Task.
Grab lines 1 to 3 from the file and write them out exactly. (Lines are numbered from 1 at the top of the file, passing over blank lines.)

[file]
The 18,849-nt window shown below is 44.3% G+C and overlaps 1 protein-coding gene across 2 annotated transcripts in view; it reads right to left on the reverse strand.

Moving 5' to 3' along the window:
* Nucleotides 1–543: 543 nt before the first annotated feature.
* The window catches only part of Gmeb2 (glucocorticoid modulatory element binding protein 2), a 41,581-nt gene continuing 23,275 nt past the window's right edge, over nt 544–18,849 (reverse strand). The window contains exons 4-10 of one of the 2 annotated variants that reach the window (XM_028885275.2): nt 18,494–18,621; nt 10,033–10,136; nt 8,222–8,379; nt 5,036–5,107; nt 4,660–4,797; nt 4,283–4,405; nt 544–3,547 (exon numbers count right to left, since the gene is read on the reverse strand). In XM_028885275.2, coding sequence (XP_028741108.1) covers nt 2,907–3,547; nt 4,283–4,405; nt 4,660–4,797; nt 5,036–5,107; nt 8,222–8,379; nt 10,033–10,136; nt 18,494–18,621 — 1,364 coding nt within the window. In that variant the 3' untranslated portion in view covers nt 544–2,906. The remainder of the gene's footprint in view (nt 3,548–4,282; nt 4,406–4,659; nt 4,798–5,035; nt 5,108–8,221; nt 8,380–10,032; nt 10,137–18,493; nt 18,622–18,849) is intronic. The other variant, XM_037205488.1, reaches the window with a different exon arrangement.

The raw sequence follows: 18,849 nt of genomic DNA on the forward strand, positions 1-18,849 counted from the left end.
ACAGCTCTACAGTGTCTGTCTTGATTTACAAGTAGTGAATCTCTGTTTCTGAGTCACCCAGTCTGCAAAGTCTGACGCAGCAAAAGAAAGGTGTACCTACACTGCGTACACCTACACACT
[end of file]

The 18,849-nt window shown below is 44.3% G+C and overlaps 1 protein-coding gene across 2 annotated transcripts in view; it reads right to left on the reverse strand.

Moving 5' to 3' along the window:
* Nucleotides 1–543: 543 nt before the first annotated feature.